More than Mints

Though many jump at the mere thought of a Thin Mint melting in their mouth, there are few who will pounce on the opportunity to manage the selling of those Thin Mints. Enter Lisa Sumal: mom of three, resident of Winter Garden, and cookie chairperson for two Girl Scout troops. She works tirelessly during the much-anticipated Girl Scout cookie season, volunteering and striving to make each troop’s experience successful.

Her two youngest daughters, Olivia and Julia, each have sold over 400 boxes of cookies this season. Since Lisa stays home with the girls and their dad, Ken, is an independent business owner, they don’t have an office to pass around the order forms. Instead, decked in uniform and toting order forms, Olivia, Julia, and their mom walk for hours visiting neighbors and friends, door-to-door, to collect orders. Last year, both girls were top sellers in each troop. “This is the only opportunity I can think of where an elementary school child gets the chance to set goals, talk to adults, and make and keep promises,” Lisa explains.

Upon the start of the sales season, Lisa sits down with her daughters to determine goals. They discuss what prize they want to earn, and she takes the time to talk with them about what it takes to achieve those goals.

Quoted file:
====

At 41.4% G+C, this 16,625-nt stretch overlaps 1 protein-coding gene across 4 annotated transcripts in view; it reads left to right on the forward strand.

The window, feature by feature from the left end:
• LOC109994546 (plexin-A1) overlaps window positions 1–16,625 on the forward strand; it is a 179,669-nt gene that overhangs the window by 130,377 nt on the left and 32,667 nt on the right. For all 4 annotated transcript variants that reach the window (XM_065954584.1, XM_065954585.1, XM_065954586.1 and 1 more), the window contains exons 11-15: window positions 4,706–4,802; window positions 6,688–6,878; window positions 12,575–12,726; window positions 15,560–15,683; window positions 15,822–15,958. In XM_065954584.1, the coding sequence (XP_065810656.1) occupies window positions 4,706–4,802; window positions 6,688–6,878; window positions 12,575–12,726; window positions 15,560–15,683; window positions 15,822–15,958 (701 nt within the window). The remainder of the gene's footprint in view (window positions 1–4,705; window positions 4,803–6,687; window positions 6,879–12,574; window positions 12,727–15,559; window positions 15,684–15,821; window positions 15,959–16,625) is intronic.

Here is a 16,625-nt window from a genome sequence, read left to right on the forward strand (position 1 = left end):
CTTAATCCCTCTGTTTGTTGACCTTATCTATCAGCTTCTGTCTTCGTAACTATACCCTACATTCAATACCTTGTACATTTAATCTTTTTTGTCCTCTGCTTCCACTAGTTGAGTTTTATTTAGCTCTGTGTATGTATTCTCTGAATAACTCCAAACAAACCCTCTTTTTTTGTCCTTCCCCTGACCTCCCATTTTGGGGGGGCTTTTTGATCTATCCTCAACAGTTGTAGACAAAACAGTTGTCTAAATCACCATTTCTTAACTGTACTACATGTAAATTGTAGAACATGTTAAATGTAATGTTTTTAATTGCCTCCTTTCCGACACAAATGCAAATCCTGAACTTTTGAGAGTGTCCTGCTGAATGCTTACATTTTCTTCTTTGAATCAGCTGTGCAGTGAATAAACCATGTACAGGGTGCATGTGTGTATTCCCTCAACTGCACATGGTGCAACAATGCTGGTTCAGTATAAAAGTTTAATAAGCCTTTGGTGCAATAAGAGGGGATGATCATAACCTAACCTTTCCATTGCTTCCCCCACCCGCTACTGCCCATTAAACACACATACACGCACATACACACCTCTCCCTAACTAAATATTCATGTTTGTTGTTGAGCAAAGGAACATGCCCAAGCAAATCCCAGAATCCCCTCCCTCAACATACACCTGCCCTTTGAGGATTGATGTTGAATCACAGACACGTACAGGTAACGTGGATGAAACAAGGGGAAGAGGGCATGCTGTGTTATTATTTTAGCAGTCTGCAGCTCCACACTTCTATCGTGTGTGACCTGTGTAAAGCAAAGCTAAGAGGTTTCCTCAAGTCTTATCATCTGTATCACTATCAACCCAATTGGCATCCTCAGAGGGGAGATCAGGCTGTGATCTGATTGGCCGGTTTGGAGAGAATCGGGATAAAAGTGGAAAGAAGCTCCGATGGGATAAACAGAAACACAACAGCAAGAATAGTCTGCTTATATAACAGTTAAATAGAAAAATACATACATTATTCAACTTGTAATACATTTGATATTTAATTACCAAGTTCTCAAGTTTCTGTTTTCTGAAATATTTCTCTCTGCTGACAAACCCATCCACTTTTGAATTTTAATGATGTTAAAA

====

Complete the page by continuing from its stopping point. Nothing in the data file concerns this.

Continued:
As the girls begin spending weekend hours at cookie booths and delivering the many boxes they’ve sold, spirits can begin to droop. Lisa capitalizes on the learning opportunity of that slowing momentum. “I tell the girls, they made a promise when they took that person’s cookie order. Their promise was that they’d deliver them their cookies. Sure it gets old after you’ve attempted to deliver an order three times, but those people are counting on them to keep their word.”

In addition to her dedication to her children, Lisa is dedicated to Olivia’s Brownie troop and Julia’s Daisy troop. Managing cookie sales is a bounty of paperwork, time and accountability, to Girl Scout council, the troop, and the children who’ve worked so diligently to earn their awards. She sees her cookie chair role similar to that of a homeroom mom. It gives her the opportunity to show her daughters that she values their investments and interests and to have a voice in helping other children succeed. She emphasizes that whether the Scout sets a goal to sell five boxes or 500, when that child reaches that goal, she realizes a sense of pride and accomplishment because it is something she did. That’s an opportunity at the school-age level that doesn’t often present itself.

Recently, the Sumal girls were sorting toys to donate. One of the girls happened upon the stuffed animal she received last year. With concern, the child said, “Mommy, I know someone would love this stuffed animal, but I just can’t give it up. I worked so hard to earn it. It means too much to me.” That’s how Lisa knows she’s helped instill the value and joy associated with earning something through personal diligence. “It’s more than a silly stuffed animal,” Lisa proclaims. It’s a sign of accomplishment.


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Written by Jenny Fauser

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